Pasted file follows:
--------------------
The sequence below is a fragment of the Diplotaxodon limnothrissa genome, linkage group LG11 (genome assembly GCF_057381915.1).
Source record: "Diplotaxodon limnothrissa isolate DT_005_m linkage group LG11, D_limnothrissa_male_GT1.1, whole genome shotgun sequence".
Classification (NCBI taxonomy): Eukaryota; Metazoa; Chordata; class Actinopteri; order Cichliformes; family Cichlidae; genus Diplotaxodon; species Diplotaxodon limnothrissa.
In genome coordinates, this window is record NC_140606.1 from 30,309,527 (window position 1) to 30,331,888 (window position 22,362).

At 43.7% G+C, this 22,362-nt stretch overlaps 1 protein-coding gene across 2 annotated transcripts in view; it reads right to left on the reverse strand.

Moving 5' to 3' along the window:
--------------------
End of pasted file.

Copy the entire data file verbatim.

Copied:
The sequence below is a fragment of the Diplotaxodon limnothrissa genome, linkage group LG11 (genome assembly GCF_057381915.1).
Source record: "Diplotaxodon limnothrissa isolate DT_005_m linkage group LG11, D_limnothrissa_male_GT1.1, whole genome shotgun sequence".
Classification (NCBI taxonomy): Eukaryota; Metazoa; Chordata; class Actinopteri; order Cichliformes; family Cichlidae; genus Diplotaxodon; species Diplotaxodon limnothrissa.
In genome coordinates, this window is record NC_140606.1 from 30,309,527 (window position 1) to 30,331,888 (window position 22,362).

At 43.7% G+C, this 22,362-nt stretch overlaps 1 protein-coding gene across 2 annotated transcripts in view; it reads right to left on the reverse strand.

Moving 5' to 3' along the window: